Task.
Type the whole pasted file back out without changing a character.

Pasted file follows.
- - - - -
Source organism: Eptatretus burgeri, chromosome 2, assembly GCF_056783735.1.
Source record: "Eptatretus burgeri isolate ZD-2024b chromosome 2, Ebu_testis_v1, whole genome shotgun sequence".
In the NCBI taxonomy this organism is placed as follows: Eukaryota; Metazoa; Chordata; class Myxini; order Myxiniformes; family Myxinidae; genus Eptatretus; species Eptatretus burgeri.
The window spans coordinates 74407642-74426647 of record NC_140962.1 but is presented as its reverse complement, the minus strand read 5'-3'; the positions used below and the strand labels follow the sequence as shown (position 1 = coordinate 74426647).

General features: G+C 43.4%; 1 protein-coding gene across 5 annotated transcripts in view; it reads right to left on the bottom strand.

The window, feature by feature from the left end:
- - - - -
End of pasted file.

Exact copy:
Source organism: Eptatretus burgeri, chromosome 2, assembly GCF_056783735.1.
Source record: "Eptatretus burgeri isolate ZD-2024b chromosome 2, Ebu_testis_v1, whole genome shotgun sequence".
In the NCBI taxonomy this organism is placed as follows: Eukaryota; Metazoa; Chordata; class Myxini; order Myxiniformes; family Myxinidae; genus Eptatretus; species Eptatretus burgeri.
The window spans coordinates 74407642-74426647 of record NC_140962.1 but is presented as its reverse complement, the minus strand read 5'-3'; the positions used below and the strand labels follow the sequence as shown (position 1 = coordinate 74426647).

General features: G+C 43.4%; 1 protein-coding gene across 5 annotated transcripts in view; it reads right to left on the bottom strand.

The window, feature by feature from the left end: